I just became aware that an aunt (in-law) had a copy of a book in which Dr. Frank published some of his ancestry. The year was 1907 which was when he published the first book on Thomas Gardner, Planter.
The book was published by F. W. Bailey, who authored several books. He also worked out a format for a book that could be a keepsake. Upon looking up F. W. Bailey, I found that he had advertised in the Spirit of '76.
|Ad in issue of October of 1903|
What was the Spirit of '76? It was a magazine started, in New York, in 1894. It published until 1906; there are digitized copies of the issues which published monthly. This is the banner for the magazine.
|Banner of the Spirit of '76|
Cover from 1903.
So, expect more on this. Let's end with a little from an article in the Oct of 1903 issue.
Lots to discuss, but the topic very much applies today. Some information about the periodical is available in the book by W.E. Davies titled Patriotism on Parade: The Story of Veterans' and hereditary organizations, published by Harvard in 1955.
Yearly, in D.C., the Hereditary Society Community, which is a collection of societies whose theme is herediatary, meets over a two week period. We will have more on that.
Remarks: Modified: 04/03/2018
04/03/2018 -- We will be looking more closely at "The Spirit of '76" as a magazine (its time, format, and operational issues) and as a repository of information; as well, we will look further at the work of F.W. Bailey who compiled works on the early marriage of Connecticut and Worcester, MA.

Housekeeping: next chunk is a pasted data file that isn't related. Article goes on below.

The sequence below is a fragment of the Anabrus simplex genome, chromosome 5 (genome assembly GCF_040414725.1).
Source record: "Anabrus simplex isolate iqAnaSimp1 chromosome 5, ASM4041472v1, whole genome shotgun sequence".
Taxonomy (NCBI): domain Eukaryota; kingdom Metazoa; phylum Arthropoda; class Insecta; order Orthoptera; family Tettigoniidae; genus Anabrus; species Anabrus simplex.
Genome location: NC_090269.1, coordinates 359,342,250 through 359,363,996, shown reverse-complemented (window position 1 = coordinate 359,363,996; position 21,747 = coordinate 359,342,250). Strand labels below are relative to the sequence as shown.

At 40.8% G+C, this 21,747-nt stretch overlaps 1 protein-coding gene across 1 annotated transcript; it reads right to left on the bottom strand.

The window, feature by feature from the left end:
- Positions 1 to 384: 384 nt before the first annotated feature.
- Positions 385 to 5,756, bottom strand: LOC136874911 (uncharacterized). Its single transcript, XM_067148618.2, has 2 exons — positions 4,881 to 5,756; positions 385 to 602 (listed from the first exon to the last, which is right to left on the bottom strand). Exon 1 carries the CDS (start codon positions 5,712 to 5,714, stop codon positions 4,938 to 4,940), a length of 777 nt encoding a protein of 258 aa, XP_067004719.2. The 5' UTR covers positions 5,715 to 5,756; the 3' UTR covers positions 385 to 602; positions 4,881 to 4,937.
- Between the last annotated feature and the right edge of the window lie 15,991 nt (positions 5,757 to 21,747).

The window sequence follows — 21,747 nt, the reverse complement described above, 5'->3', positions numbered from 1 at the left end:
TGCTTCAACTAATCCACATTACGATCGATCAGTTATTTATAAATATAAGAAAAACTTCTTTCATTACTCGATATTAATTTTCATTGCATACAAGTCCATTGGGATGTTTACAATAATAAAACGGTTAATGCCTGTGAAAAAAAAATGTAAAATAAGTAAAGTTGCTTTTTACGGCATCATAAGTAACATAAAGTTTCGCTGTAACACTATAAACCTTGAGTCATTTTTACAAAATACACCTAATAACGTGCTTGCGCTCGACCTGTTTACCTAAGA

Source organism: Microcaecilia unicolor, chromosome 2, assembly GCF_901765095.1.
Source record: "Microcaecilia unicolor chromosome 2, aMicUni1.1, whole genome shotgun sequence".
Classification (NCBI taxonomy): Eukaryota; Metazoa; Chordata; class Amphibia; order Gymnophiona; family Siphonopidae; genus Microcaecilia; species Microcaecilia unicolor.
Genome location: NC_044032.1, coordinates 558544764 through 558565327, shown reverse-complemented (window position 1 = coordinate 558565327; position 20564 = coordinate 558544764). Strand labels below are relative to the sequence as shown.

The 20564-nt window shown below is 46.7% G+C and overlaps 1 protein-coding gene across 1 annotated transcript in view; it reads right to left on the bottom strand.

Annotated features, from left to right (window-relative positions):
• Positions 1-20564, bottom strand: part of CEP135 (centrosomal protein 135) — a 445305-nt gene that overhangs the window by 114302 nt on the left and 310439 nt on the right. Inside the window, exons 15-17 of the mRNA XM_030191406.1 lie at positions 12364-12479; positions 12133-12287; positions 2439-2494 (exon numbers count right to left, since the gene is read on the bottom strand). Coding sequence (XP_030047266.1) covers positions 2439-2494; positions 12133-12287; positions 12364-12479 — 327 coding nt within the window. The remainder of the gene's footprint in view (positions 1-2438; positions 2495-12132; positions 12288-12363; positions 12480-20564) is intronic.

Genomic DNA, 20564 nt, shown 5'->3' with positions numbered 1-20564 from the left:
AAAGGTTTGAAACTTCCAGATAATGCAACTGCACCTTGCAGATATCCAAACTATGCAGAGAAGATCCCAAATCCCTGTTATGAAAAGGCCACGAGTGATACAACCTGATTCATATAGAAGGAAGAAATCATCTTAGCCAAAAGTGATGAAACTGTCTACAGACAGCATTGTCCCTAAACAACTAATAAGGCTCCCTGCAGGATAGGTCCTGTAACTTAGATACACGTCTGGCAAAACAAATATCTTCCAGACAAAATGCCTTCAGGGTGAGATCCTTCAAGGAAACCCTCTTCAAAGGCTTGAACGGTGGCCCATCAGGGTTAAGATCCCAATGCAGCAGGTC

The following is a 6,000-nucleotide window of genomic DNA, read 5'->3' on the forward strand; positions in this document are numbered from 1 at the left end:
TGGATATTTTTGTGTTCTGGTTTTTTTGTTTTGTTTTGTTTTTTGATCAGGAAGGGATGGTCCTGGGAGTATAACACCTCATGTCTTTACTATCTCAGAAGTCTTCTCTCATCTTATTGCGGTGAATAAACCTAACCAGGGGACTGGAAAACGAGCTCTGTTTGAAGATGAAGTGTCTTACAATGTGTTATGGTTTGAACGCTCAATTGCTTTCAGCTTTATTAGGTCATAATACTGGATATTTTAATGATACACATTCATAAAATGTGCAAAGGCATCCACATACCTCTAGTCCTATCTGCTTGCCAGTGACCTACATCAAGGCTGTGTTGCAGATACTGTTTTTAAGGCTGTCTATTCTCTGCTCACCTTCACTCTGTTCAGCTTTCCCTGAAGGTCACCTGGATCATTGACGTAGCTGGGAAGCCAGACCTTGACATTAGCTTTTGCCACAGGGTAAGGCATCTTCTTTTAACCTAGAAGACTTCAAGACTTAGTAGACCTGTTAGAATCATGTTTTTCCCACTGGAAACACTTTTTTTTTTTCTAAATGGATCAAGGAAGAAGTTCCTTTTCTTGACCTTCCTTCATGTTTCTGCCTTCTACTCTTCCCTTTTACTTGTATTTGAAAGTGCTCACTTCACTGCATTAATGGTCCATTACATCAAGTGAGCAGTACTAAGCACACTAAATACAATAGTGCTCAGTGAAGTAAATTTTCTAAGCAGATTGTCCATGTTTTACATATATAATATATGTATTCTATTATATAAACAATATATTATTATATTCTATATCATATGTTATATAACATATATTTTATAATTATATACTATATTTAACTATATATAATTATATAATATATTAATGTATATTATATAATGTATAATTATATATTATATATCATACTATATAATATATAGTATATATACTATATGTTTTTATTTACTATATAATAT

In his 1st Volume of Massachusetts marriages - Worcester (1897), F.W. appended a two-page ad about his work and the ancestral record: Special Word and Greeting. Some families submitted their books to the Library of Congress.
F.W.'s page on George Washington (TSo76 -1898).
History. Looking at the magazines of 1890s and their illustrations, one's mind goes to the linotype: Linotype machine, The Year That Defined American Journalism: 1897 ... Personally, I remember the Linotype in use plus the early days of Phototypesetting through the days and versions of desktop publishing as it evolved. I might add, not as a printer, but as content provider, editor, and worry wart on getting the thing out on deadline.